Giselle is considered to be one of the most important ballets in the history of the romantic genre: rare in the history of ballets, Giselle still continues to be performed for over 180 years. Many choreographers had been attriubuted for the choreography of Giselle, there is not even an unanimous opinion of who exactly prepared the Parisian premiere in 1841: tradition attributes authorship to Jean Coralli and Jules Perrot. Despite its initial success, by the end of the 19th century, the romantic story about “wilis” — the vindictive ghosts of girls who died before the wedding and who love to dance — began to seem naive and not spectacular, and was dropped from the repertoire.
The only company to perform Giselle at this time remained the Maryinsky ballet, where the ballet was staged by Marius Petipa. In 1910, this version was shown in Paris by the entrepreneur Sergei Diaghilev, symbolically returning Giselle to its homeland — and to the world repertoire. Since then, the ballet is continually performed internationally and its production is customarily accredited to three directors — Coralli, Perrot and Petipa.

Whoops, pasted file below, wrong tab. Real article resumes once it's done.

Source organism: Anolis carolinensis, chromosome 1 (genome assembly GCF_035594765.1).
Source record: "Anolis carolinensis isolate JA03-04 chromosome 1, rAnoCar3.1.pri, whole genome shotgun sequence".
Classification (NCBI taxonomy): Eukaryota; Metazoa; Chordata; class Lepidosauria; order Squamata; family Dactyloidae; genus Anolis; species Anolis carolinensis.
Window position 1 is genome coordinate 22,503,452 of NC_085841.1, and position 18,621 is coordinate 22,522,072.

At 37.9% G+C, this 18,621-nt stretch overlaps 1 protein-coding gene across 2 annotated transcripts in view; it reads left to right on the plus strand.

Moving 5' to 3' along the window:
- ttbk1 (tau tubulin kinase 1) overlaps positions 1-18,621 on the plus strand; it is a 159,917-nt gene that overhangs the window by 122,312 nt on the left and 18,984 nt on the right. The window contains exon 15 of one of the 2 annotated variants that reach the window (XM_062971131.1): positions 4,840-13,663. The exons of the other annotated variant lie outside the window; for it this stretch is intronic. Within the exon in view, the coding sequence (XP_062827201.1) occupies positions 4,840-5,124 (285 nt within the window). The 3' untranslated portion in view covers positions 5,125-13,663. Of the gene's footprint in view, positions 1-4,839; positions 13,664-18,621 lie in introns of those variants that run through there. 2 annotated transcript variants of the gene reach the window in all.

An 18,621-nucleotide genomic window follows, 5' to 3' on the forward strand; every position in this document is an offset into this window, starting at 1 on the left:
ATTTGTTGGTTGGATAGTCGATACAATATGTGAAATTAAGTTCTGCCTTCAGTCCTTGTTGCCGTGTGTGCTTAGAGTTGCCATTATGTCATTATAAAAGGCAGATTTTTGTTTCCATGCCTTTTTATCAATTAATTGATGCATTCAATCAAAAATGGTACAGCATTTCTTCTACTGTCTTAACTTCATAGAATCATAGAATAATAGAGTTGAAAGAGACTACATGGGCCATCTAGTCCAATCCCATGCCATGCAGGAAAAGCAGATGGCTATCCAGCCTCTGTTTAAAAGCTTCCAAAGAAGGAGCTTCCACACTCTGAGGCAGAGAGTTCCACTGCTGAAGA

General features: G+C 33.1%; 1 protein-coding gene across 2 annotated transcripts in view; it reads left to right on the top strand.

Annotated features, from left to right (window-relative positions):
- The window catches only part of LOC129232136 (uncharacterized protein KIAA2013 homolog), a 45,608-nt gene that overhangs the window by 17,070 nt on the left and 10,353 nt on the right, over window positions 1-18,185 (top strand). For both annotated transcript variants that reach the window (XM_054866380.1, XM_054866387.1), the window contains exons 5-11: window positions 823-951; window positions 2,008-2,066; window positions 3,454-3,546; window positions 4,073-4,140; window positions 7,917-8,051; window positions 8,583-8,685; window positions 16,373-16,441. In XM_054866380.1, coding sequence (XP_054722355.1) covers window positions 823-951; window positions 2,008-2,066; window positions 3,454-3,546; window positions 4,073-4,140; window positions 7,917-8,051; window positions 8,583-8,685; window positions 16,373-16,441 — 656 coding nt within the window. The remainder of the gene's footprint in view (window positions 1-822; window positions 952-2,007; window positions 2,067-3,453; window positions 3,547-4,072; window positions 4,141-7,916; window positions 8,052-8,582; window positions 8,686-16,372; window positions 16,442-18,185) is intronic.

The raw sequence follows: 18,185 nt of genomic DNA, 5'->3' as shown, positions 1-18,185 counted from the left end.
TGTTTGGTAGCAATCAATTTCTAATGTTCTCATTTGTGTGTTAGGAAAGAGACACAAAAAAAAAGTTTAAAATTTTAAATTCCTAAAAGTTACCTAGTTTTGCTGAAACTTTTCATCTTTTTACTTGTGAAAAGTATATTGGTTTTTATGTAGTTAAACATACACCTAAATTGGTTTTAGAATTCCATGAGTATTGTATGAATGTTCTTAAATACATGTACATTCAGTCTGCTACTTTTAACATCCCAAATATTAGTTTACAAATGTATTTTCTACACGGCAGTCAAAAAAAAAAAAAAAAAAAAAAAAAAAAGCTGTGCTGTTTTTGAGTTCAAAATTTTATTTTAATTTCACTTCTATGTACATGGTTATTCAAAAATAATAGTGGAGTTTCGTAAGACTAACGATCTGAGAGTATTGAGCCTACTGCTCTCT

In Ekaterinburg, the ballet has been revived in its original version. What in the “old Giselle" attracts the public to today? A story of sincere, but deceived love. The ballet comprises two contrasting acts: reality and the world of ghostly spectres. The charm of the old style genre and the ideal artistic order of dance ensembles. Finally, the opportunity and challenges to the dancers, both in dance and drama: as far as ballets are concerned, Giselle is considered as difficult and valued as highly as in the dramatic theatre – the role of Hamlet.